(Published in January 2019. The book contains 50 poems. The poems describe our day to day life. The book is available in Amazon, Flipkart and Onlinegatha)

(ALL THE ABOVE TITLES ARE AVAILABLE FOR SALE IN AMAZON, FLIPKART AND OTHER ONLINE STORES OR YOU COULD EVEN WRITE TO US FOR A COPY)

*****

 

 

 

   

INTERESTING FACTS FIGURES AND QUOTES–EPISODE 26

Copyright@shravancharitymission

  1. Silicon Valley lives in a bubble and its gods are oblivious of the havoc they have caused. Their technology is wonderful but is subverting elections and you are accessories to it. Liberal democracy is broken and you (Silicon Valley) broke it—says Carole Cadwalladr, the Welsh journalist who had exposed Cambridge Analytica and Facebook’s messing with the Brexit referendum.
  2. Shiva alone is usually not represented by a deity, and instead, is depicted by the lingam. Hindu mythology speaks of Krishna and Rama as avatars, they were born and they died. They are said to have worshipped Shiva. Other Gods also take physical birth, but Shiva neither takes birth, nor dies. Shiva incarnates himself in a human body, an occurrence that is celebrated during Shivratri.
  3. The British pound is the world’s oldest currency still in use. It is 1,200 years old. Dating back to Anglo-Saxon times, the pound has gone through many changes before evolving into the currency we recognise today.
  4. Egypt is considered one of the oldest countries of the world and was first settled around 6000 BC. The first dynasty was believed to be founded around 3100 BC. India and China are the other two world’s oldest countries.
  5. Damascus the present day capital of Syria is widely believed to be the oldest continuously inhabited city of the world, with evidence of habitation dating back at least 11,000 years. Its location and persistence have made the city a nexus for civilizations that have come and gone.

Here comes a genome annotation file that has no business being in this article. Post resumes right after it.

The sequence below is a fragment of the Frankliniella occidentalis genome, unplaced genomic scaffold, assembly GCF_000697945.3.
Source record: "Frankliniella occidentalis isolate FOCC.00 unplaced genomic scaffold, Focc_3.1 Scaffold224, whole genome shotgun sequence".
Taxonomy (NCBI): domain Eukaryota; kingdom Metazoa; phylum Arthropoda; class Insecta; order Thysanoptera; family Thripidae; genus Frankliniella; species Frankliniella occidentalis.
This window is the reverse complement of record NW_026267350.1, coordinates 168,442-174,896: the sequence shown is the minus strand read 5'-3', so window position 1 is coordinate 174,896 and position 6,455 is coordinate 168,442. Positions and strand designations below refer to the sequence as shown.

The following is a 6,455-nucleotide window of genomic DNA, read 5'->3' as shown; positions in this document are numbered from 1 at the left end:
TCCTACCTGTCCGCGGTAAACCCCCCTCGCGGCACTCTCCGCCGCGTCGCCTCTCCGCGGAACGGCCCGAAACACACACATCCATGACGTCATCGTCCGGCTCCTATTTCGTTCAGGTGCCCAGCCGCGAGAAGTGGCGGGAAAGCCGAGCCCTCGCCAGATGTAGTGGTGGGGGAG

6. Let me remind you about the great mystic Kabir Das the legendary poet and saint who celebrated the breaking of his earthern pot. For him it meant emancipation from the daily drill of trudging far for filling water. Where, he further alludes to the joy of renouncing the false sense of self-pride.
  7. Kesaria is a place in Bihar about a 90 minute detour enroute to Patna from Motihari. This was where according to the legend, Buddha performed his ‘bal mundan’ and assumed his kesaria (saffron) robe.
  8. Buddha spent his last night in Kesaria en route from Vaishali to Kushinagar where Buddha believed, he attained Pari-nirvana, forseeing his end. When he asked his Lichhavi disciples to disperse and return to Vaishali. He gave them his alms bowl, to still the chorus of dissent. After his death, they built a mud stupa to house the bowl.
  9. The Ordnance Factory Board that supplies ammunition to the Indian army has 41 factories.
  10. Writer Somerset Maugham, a medico who never practiced, learned to play violin to tide over his loneliness in his old age. Bertrand Russel would regularly listen to Beethoven’s ethereal symphonies to fight his sporadic schizophrenic bouts. Victorian English poet Alfred Tennyson started playing the piano at 70 when he felt that his poetic prowess was waning.
  11. Contrary to the general belief that Mughal emperor Aurangzeb abhorred music, some accounts say that the Mughal court chronicler Khafif Khan mentioned in his court despatches written in Persian that Aurangzeb’s chronic insomnia at the age of 78 was cured by the court musician Ahmad Rasool Khan.
  12. In any merger the biggest challenge is always integration of human resources–Arundhati Bhattacharya, Ex-Chairman, SBI.